Hum Mol Genet 2002 Sep 15;11(19):2251-2256
Haines JL, Bradford Y, Garcia ME, Reed AD, Neumeister E, Pericak-Vance MA, Rimmler JB, Menold MM, Martin ER, Oksenberg JR, Barcellos LF, Lincoln R, Hauser SL.
Program in Human Genetics, Vanderbilt University Medical Center, Nashville, TN 37232, USA, Center for Human Genetics, Duke University Medical Center, Durham, NC 27710, USA and. Department of Neurology, University of California, San Francisco, CA 94143, USA.
Multiple sclerosis (MS) is a common and frequently disabling autoimmune disorder mediated by autoaggressive T cells and autoantibodies that target central nervous system myelin.
While numerous studies have demonstrated a strong genetic component to MS, it has been difficult to identify the specific genes involved.
Several genomic screens have been undertaken to locate such genes, but have not provided consistent gene localization, except for the MHC on chromosome 6p21 and a locus on chromosome 19q13.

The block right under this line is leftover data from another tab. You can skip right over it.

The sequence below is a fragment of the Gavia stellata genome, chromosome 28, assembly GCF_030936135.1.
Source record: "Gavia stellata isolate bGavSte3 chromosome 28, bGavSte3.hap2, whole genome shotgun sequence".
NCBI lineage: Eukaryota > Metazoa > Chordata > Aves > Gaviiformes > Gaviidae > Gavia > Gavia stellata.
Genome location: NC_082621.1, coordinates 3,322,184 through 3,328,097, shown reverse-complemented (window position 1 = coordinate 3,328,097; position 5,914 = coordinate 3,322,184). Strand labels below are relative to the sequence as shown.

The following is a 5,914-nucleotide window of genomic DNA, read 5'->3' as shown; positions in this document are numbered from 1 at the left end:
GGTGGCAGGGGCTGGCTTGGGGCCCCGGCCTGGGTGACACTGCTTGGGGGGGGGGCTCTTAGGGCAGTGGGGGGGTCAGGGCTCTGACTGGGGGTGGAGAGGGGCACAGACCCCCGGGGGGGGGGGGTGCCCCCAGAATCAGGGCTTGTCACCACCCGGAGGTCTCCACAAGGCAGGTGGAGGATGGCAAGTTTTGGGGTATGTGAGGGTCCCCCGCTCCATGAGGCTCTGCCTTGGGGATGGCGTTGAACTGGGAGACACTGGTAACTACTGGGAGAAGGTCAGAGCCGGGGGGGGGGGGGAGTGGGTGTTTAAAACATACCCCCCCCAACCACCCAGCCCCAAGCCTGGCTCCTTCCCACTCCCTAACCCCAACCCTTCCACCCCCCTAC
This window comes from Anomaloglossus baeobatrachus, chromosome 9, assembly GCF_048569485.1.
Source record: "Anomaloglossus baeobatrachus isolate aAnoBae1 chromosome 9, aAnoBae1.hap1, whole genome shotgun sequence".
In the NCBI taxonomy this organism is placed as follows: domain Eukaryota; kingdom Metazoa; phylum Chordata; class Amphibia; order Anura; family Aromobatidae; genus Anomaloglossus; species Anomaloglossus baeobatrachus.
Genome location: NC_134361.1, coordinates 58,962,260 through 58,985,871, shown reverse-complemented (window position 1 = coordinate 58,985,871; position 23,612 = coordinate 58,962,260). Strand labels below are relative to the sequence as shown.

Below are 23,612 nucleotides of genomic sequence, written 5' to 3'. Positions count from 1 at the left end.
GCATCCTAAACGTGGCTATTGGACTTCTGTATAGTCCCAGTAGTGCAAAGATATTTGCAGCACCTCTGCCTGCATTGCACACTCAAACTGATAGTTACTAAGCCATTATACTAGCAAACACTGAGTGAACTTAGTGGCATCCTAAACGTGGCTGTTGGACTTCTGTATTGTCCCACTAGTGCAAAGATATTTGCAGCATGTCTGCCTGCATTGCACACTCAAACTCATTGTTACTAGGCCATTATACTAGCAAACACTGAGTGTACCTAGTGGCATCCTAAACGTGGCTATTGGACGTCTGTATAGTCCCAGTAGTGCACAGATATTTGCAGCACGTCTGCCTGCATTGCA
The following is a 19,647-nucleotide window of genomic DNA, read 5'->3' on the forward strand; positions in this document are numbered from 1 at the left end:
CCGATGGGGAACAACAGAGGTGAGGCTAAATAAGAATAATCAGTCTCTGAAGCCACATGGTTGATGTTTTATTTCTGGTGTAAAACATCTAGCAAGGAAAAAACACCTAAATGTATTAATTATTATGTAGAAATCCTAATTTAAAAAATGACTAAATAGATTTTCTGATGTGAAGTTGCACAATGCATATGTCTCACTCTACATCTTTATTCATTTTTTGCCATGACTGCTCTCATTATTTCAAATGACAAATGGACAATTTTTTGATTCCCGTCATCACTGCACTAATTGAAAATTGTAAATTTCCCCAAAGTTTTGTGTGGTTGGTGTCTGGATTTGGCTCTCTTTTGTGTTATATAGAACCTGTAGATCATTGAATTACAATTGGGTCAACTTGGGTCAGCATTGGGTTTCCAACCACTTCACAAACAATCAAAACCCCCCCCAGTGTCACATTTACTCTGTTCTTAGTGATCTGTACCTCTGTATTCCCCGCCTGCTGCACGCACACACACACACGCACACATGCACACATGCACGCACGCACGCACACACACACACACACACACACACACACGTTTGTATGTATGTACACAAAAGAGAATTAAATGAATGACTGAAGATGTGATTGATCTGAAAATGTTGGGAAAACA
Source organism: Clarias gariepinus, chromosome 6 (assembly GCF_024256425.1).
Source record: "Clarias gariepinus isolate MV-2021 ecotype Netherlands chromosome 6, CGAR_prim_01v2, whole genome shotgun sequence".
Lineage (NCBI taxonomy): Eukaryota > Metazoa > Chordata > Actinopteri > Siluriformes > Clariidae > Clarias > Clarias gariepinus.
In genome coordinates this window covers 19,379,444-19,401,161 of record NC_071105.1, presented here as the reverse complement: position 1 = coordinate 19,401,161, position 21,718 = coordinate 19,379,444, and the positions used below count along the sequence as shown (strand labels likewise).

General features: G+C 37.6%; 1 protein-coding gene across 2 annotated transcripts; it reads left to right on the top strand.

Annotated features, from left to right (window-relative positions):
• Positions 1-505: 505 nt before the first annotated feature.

To determine which of the original genomic locations presented in the US genome screen could be replicated, a more detailed analysis of additional families was performed.
The results, derived from a population of 266 affected individuals belonging to 98 multiplex families, continue to support linkage to chromosomes 6p21, 6q27, and 19q13 with LOD scores>3.0, and suggest that regions on chromosomes 12q23-24 and 16p13 may also harbor susceptibility loci for MS.
Analysis taking into account the known HLA-DR2 association identified two additional potential linkage regions on chromosomes 7q21-22 and 13q33-34.
These regions can now be targeted for detailed study to identify the underlying MS susceptibility genes.